Despite the country’s financial challenges, the current government possesses the capability to address these issues and move forward. Loan optimization activities are underway, and discussions have taken place with leaders from various countries. The goal is not to default on outstanding loans but to gain more time to repay them while finding ways to pay off debts incurred for necessary imports. This necessitates a shift towards a highly competitive export economy.
The loan optimization work is in progress, with proposals presented in the cabinet and discussions held with the International Monetary Fund and major creditor countries. After parliamentary discussions and amendments, the proposal has been submitted for acceptance. The State Finance Committee of the Parliament has actively participated in this process, working diligently regardless of party differences.
The President expresses gratitude to the State Finance Committee for their support and hopes that the opposition would also back the initiative. Regrettably, internal issues between opposition parties have hindered their support, but the President remains thankful for the backing received from everyone. The aim is to complete the loan optimization work by September or October this year.
Despite not receiving support from the opposition initially, many members from opposition parties later backed the continuation of this program without objection. However, some groups sought to disrupt the program, resorting to street protests, which were ultimately unsuccessful in garnering public support. Now, they are attempting to utilize the court for their political agenda, seeking prohibitory orders.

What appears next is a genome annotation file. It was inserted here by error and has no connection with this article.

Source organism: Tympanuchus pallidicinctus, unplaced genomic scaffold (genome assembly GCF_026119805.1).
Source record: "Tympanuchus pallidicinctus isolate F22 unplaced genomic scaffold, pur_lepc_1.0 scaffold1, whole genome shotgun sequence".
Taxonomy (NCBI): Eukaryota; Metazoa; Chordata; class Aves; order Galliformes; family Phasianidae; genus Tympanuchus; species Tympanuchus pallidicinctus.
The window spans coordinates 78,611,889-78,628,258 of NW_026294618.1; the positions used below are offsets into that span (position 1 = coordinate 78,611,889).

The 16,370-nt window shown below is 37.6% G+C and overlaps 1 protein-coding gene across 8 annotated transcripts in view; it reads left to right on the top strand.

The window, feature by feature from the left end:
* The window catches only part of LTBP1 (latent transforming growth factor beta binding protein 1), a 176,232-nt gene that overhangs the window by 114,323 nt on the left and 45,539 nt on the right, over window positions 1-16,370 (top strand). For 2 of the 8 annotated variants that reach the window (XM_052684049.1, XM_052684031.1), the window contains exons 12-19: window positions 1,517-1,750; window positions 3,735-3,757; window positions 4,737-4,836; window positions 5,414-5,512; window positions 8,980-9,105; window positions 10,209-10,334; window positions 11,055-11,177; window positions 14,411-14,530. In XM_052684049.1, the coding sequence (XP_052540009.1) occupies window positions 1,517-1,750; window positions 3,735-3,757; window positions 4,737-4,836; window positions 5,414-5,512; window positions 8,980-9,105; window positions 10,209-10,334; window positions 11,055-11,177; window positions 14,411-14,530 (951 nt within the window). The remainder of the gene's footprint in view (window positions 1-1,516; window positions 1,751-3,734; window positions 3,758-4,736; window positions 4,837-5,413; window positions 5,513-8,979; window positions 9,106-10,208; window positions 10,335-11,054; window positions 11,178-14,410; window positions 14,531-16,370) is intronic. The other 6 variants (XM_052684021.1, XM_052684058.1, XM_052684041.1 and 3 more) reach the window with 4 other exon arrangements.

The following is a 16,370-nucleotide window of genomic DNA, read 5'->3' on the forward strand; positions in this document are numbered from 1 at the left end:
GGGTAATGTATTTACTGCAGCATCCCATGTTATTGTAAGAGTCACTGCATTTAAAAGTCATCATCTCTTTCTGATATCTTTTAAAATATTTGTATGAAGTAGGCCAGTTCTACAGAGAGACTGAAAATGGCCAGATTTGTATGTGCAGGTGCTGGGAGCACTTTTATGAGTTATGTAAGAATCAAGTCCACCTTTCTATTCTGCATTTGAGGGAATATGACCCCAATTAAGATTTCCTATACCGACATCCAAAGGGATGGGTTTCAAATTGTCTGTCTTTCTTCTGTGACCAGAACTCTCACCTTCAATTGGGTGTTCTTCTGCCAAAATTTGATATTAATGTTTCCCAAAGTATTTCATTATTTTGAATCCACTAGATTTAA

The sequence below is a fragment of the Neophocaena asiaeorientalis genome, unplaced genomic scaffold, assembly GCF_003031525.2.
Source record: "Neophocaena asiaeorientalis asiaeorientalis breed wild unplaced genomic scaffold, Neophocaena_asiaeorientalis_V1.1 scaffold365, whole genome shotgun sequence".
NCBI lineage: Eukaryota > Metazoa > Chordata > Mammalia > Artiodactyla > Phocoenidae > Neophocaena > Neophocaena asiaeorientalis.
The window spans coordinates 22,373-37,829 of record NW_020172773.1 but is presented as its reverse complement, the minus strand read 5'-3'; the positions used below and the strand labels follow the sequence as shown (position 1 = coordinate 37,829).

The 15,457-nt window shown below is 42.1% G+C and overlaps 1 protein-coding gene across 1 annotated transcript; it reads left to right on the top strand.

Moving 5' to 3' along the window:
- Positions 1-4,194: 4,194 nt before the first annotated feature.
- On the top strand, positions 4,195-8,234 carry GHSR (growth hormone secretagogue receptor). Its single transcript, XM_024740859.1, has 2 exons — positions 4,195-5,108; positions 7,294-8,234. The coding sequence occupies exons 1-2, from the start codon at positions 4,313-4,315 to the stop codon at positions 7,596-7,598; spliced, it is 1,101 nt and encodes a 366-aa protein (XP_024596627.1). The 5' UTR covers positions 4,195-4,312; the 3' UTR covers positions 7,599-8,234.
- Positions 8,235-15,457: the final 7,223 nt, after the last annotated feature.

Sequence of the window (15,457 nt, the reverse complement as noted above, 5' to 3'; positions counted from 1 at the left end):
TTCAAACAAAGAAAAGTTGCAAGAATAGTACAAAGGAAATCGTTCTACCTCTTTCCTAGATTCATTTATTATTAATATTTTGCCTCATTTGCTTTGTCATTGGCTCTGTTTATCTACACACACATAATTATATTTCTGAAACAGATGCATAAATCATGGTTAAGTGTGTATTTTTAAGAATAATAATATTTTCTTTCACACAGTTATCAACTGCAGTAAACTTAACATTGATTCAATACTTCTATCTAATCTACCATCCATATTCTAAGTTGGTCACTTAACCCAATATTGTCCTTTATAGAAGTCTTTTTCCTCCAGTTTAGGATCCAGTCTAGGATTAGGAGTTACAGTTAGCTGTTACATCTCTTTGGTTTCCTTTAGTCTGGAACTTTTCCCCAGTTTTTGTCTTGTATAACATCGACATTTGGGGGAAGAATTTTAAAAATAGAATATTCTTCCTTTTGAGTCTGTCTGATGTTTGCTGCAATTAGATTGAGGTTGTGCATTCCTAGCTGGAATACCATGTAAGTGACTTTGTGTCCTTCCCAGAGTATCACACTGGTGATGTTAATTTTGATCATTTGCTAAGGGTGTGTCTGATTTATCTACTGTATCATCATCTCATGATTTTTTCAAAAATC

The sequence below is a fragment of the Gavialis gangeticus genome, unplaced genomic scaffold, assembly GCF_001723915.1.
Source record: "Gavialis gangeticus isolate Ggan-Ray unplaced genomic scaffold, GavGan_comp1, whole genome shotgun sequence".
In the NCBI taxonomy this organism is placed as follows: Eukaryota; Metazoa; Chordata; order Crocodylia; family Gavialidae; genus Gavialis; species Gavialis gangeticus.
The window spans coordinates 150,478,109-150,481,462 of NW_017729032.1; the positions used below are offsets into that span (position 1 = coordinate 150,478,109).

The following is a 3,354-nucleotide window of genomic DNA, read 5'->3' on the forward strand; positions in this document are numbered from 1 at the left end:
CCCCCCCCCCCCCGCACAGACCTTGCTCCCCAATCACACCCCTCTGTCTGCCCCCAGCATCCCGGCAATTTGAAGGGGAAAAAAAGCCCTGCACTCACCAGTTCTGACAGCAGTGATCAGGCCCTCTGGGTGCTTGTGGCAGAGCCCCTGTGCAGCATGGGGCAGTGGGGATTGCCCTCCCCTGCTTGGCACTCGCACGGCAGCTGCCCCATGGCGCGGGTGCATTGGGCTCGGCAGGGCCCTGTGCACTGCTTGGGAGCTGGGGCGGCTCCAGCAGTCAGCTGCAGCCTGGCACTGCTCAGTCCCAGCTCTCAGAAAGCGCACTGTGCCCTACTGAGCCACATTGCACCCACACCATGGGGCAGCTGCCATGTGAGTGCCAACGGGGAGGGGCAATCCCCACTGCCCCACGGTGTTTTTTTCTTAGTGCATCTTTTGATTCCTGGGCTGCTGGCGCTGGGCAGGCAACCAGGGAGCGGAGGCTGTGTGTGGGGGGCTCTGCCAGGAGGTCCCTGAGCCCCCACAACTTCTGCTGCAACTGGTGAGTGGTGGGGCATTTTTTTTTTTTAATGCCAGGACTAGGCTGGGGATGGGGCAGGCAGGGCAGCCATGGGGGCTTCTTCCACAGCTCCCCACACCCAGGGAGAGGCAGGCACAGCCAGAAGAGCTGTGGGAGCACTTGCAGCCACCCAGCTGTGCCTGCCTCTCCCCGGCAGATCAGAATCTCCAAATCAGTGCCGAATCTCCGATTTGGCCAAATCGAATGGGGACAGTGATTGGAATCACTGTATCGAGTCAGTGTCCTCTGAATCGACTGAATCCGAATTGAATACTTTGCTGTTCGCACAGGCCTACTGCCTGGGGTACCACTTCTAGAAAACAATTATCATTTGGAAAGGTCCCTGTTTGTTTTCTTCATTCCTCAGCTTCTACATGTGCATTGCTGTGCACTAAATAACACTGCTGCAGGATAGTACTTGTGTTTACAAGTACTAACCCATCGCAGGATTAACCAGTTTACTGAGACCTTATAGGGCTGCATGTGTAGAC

Halting this program could have negative consequences, as foreign countries might be less inclined to engage in business with us. The country is already facing issues such as fuel pollution and farmers losing access to necessary fertilizers.
The control of public finances lies with the Parliament, and this program has already been approved by it. The Parliament, being the custodian of the sovereign power of the people under Article 04 of the Constitution, exercises all the necessary powers. The government operates within the framework set by the laws of the Parliament, and decisions can only be changed or continued with the Parliament’s notification.
The President emphasizes the need for unity in moving the country forward and warns against the destructive influences of old politics. He is committed to the responsibility of developing the country and works in tandem with the Parliament, particularly in the loan optimization program, where their accountability lies.
Minister Ramesh Pathirana highlighted the significant increase in coconut export income in recent times, driven by the growing demand for various coconut products like milk, substrate, and activated carbon. This year, exports related to coconut products are expected to generate 700 million dollars, and the goal is to achieve a 2 billion dollar export income within the next decade. To support this, a second coconut triangle is planned to be established, covering areas in the Northern Province like Jaffna-Point Pedro, Mannar, and Mullaitivu.
Currently, two-thirds of coconut production is utilized locally, leaving only one-third for exports. The plan is to increase opportunities for exports by altering this situation.
The event was attended by the President of the Coconut Growers Association, Jayantha Samarakoon, Secretary Shakila Wijewardanayana, and many others.